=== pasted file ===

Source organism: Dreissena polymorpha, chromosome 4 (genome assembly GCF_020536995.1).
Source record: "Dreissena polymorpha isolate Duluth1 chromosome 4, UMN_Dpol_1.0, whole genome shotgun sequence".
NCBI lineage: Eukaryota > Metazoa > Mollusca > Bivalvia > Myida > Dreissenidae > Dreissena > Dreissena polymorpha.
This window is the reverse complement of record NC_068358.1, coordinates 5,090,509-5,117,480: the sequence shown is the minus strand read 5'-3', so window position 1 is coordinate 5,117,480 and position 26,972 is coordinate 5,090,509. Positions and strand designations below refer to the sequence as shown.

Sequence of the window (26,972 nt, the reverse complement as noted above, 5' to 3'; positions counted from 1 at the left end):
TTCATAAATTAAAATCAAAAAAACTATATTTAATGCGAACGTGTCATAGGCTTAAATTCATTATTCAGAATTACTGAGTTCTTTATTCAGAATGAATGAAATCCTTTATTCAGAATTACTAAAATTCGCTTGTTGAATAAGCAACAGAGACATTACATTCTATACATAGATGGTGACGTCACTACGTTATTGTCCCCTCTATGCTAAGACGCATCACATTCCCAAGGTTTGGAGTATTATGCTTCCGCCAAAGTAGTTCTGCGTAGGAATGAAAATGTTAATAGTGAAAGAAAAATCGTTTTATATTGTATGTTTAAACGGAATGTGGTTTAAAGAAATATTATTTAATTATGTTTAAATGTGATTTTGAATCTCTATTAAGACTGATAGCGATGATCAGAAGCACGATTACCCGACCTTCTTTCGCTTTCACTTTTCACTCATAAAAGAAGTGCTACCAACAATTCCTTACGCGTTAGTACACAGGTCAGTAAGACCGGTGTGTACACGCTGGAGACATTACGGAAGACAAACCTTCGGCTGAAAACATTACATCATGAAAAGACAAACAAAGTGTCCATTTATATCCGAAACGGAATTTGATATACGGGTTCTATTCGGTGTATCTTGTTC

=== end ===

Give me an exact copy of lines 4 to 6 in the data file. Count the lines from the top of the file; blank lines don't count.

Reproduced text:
This window is the reverse complement of record NC_068358.1, coordinates 5,090,509-5,117,480: the sequence shown is the minus strand read 5'-3', so window position 1 is coordinate 5,117,480 and position 26,972 is coordinate 5,090,509. Positions and strand designations below refer to the sequence as shown.

Sequence of the window (26,972 nt, the reverse complement as noted above, 5' to 3'; positions counted from 1 at the left end):
TTCATAAATTAAAATCAAAAAAACTATATTTAATGCGAACGTGTCATAGGCTTAAATTCATTATTCAGAATTACTGAGTTCTTTATTCAGAATGAATGAAATCCTTTATTCAGAATTACTAAAATTCGCTTGTTGAATAAGCAACAGAGACATTACATTCTATACATAGATGGTGACGTCACTACGTTATTGTCCCCTCTATGCTAAGACGCATCACATTCCCAAGGTTTGGAGTATTATGCTTCCGCCAAAGTAGTTCTGCGTAGGAATGAAAATGTTAATAGTGAAAGAAAAATCGTTTTATATTGTATGTTTAAACGGAATGTGGTTTAAAGAAATATTATTTAATTATGTTTAAATGTGATTTTGAATCTCTATTAAGACTGATAGCGATGATCAGAAGCACGATTACCCGACCTTCTTTCGCTTTCACTTTTCACTCATAAAAGAAGTGCTACCAACAATTCCTTACGCGTTAGTACACAGGTCAGTAAGACCGGTGTGTACACGCTGGAGACATTACGGAAGACAAACCTTCGGCTGAAAACATTACATCATGAAAAGACAAACAAAGTGTCCATTTATATCCGAAACGGAATTTGATATACGGGTTCTATTCGGTGTATCTTGTTC